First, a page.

I was reading Carrie Mac’s Droughtlandersthe other day, and I came to a moment where the main character finds out who he is, learns the truth about himself, begins to realize his purpose, and I started to cry.
And all of a sudden, I got it.
In that moment I understood better than I ever have before why I am so deeply moved by all those moments in all those fantasies where the hero realizes her or his true destiny and by all the journeys leading up to those moments, all those heroes’ journeys: Bilbo’s, Frodo’s, Taran’s, Lucy’s and Susan’s and Edmund’s and Peter’s, Harry’s, Katniss’s, and now, in Mac’s story, Eli’s. I’m not a hero, and no one is going to give me a dagger that shines in the presence of Orcs or a wand with a phoenix-feather core. I have never been asked to save the world from the forces of evil or to offer up my life to save another’s … But I do long to live more deeply, to align my life better with my “true purpose.” I cling to the belief that I have a true purpose, or if not a true purpose, better and worse ways of living. I gobble up self-help books like so many jujubes (and sometimes I gobble up jujubes too). And I long for the clarity of purpose that I find in classic fantasy. Yes, the characters struggle, yes, they resist, but in the end, the truth is so clear, so unequivocal.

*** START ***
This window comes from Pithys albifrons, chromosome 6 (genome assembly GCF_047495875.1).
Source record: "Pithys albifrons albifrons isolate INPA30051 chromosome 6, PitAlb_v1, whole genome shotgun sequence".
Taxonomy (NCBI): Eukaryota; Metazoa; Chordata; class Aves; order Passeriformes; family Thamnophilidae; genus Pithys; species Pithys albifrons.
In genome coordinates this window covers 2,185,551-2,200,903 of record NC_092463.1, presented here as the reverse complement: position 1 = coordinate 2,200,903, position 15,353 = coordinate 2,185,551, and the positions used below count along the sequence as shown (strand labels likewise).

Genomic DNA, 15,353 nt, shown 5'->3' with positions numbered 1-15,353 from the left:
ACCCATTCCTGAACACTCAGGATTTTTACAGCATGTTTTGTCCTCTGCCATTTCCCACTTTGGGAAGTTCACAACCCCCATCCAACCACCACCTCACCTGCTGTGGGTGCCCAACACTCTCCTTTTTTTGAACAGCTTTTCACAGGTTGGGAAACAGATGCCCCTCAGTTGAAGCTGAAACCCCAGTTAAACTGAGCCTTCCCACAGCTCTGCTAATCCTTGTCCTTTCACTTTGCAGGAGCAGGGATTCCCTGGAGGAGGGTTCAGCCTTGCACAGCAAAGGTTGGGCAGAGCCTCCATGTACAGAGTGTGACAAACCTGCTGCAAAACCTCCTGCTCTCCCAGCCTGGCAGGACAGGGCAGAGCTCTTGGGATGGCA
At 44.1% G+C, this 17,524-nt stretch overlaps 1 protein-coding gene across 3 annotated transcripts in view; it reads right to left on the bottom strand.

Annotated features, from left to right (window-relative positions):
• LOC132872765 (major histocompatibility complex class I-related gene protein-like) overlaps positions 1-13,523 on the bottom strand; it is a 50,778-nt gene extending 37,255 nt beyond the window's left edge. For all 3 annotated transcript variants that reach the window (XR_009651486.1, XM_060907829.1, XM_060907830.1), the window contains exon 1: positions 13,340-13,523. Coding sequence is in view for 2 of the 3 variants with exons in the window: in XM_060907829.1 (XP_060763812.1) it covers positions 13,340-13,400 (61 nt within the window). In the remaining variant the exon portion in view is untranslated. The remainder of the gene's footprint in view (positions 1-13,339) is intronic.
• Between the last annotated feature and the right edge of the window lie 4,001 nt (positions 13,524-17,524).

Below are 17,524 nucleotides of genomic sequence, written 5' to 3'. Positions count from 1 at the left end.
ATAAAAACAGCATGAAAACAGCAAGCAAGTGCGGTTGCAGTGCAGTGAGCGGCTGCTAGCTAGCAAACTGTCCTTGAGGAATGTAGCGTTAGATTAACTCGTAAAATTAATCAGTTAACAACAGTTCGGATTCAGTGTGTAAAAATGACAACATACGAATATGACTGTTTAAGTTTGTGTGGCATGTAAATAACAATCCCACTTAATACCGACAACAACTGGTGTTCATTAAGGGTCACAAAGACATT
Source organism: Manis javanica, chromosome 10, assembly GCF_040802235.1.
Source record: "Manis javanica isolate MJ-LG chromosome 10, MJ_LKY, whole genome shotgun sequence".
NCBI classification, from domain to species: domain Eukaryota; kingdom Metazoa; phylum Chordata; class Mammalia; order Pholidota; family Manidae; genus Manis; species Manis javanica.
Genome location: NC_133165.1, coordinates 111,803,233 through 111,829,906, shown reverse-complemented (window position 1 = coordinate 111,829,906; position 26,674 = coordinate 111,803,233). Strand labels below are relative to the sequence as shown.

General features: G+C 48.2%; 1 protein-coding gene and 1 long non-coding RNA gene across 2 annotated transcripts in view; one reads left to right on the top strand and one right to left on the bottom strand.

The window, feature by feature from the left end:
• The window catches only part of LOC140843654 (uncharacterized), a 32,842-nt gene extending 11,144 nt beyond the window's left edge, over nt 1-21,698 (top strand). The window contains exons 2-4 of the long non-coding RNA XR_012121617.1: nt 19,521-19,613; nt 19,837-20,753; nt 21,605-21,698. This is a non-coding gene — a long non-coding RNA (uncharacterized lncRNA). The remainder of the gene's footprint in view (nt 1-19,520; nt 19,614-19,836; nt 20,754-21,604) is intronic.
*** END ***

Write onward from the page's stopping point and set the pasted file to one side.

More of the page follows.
I knew that I liked the feeling of destiny–of fate–that I found in those stories, even though I don’t believe in destiny. I don’t believe that our futures are laid out for us. I rarely read horoscopes, and have no interest in astrology, or in any form of religion that claims an all-knowing God, but fantasy stories? I’m all in. I feel nourished by the feeling of order, the “meant-to-be-ness” of it all. And I now realize that it is that meant-to-be-ness that draws me back to Middle Earth and Hogwarts and Prydain and Narnia and all the other worlds.
I’m into a new one now: I’m reading Seraphina by Vancouver writer Rachel Hartman, who is going to be speaking in my UBC class in a few weeks. I’m not far in, but this one has a hold on me too. I’ll write more when I’m done.